December 17, 2018

Standups of the 70’s–Still Stars Today

Not to be confused with, yet reminiscent of a current film by the same name (both feature lots of depressing nights in bars) Standup Guys: A Generation of Laughs by John DeBellis (on Amazon) is one of the most hilarious histories of any artistic era you'll ever read,  much funnier than Kerns’ Team of Rivals, or Caro’s book on LBJ—Passage of Power. A book with purposes beyond decorative, it’s palliative, yet stimulating, educational, yet entertaining, and darn flattering (I’m in it).

So, John–wonder how it's possible that you've gotten even funnier with age.  

I don’t know if I’m funnier or people’s sense of humor has gotten worse.  Actually, the truth is that I’m learning to be less funny.  I used to try to punch up every line.  It’s like a pitcher learning to take something off his fastball, changing speeds to make the fastball more effective. 

I know– laughing at you was wearing out my mouth. Since our formative years together in NYC, have new traumas gotten integrated into your psyche?

I didn’t have any new traumas, the old ones seem to still be working.   Maybe when they run out I’ll have to get more. 

I think you can get some at trauma centers. Do you feel your book can help people cope with the PTSD of crazy families?

No, I can just make them feel better knowing that other people are suffering.  And learning from my toxic childhood that it’s possible to handle tragedy without cutting up and eating a neighbor.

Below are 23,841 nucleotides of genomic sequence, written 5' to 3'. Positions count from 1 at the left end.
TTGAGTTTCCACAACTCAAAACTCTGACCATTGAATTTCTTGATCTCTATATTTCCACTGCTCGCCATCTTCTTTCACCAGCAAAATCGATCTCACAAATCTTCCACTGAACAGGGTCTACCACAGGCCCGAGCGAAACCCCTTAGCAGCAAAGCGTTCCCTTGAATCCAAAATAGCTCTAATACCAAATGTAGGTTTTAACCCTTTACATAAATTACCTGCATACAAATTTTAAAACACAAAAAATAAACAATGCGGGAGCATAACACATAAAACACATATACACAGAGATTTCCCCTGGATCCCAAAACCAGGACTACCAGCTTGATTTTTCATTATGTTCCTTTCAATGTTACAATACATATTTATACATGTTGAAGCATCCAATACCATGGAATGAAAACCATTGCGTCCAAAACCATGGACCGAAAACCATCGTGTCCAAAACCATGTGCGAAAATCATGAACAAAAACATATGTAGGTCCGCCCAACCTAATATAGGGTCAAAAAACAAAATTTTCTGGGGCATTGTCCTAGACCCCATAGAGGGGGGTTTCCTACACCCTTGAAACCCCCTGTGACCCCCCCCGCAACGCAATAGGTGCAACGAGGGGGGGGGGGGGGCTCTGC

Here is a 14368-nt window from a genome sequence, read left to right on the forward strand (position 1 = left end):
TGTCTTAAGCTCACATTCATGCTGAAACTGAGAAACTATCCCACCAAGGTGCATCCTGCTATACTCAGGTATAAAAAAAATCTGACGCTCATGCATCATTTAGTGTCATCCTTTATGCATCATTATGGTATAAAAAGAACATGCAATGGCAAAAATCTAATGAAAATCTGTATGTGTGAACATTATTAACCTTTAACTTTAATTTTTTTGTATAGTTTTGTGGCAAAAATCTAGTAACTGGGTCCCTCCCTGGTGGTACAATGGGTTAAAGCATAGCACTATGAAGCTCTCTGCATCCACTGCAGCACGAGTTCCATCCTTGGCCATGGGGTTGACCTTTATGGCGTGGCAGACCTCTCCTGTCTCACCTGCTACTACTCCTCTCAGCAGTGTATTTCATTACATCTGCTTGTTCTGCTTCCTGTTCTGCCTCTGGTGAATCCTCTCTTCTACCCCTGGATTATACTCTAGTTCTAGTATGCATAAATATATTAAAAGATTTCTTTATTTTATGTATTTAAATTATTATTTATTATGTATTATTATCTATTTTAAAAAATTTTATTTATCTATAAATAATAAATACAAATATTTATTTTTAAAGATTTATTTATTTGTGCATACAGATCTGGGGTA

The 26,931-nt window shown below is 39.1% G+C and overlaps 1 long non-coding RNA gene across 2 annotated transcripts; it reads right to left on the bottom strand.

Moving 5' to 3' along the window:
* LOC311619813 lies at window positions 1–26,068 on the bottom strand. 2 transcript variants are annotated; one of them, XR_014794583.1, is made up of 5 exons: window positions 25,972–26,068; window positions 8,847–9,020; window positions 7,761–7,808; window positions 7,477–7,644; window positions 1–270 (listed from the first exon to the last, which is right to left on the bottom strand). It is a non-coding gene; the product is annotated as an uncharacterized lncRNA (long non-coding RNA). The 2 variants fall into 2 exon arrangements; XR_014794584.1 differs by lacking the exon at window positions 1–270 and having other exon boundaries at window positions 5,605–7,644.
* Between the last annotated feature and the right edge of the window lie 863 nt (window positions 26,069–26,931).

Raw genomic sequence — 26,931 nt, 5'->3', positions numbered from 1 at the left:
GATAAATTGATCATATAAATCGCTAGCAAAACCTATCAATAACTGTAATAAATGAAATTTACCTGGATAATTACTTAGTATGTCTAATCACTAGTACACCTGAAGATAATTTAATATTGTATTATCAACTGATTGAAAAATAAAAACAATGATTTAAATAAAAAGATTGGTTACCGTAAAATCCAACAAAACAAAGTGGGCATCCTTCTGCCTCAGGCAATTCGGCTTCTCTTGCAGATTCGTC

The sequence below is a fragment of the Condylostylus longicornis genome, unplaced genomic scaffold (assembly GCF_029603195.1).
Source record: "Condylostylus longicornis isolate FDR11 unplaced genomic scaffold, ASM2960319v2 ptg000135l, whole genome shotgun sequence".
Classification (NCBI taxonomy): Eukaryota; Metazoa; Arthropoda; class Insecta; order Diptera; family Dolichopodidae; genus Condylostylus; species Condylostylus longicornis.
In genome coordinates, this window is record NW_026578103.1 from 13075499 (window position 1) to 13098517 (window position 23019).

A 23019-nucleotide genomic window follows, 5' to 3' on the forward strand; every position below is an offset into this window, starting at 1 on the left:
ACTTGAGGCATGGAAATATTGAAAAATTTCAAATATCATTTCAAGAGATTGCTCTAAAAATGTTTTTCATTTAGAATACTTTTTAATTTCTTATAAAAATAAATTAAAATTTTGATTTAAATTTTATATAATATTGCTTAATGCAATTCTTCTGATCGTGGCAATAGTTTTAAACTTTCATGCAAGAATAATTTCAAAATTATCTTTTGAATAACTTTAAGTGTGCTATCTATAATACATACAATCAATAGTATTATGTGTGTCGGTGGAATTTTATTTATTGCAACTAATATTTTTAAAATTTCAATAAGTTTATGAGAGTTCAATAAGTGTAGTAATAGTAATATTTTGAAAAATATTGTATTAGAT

Was it your profusion of photos of successful friends that prompted you to write the book?

The pictures came later.  And there wasn’t one person who refused to let me use a picture of them.  That’s great considering comics aren’t the most handsome bunch on the planet. 

Funny was always handsome to me. In recent years you’ve gone from quite a head of hair to none. Did it take a lot of courage to shave your head, or were you honoring and emulating L. David’s emerging skull?

No, the only thing I’d want to emulate in Larry’s life is his bank account.

It started when I was on the phone with Pat Benatar and asked her what I should do being newly divorced and she said the shave your head, grow a beard and get an earring.  I was meeting LD for lunch and he must have spotted the earring from a hundred yards away and let me have it for the entire lunch. 

He was always so helpful. What impact did all the Jewish Comics  have on the art form when we got started?

Standup in the US had been adopting the Jewish rhythms, that have a natural timing mechanism built in, for decades.  I think the way

Jewish people speak was made for comedy; they tend to pause and to punctuate at all the right places. Jackie Mason used to point and me and say, “You're funny.  You're a Jew.”  It's like Italians are usually good singers because of their culture and genes. Except for me when I sing deaf people won't even look at my lips. 

Groucho Marx may have reflected the Jewish influence on television better than anyone. Jackie Mason then made that cadence more pronounced.  Woody Allen made it his  own and was my personal comedy hero.   

Standup Guys: A Generation of Laughs will definitely generate laughs from any English speaking reader.  But how will it play in Spanish? German? Japanese?

My humor works the same in any language, in fact it’s appreciated even more by the deaf and blind.  See,  I was the only comic who would go to hospitals and work to people in comas.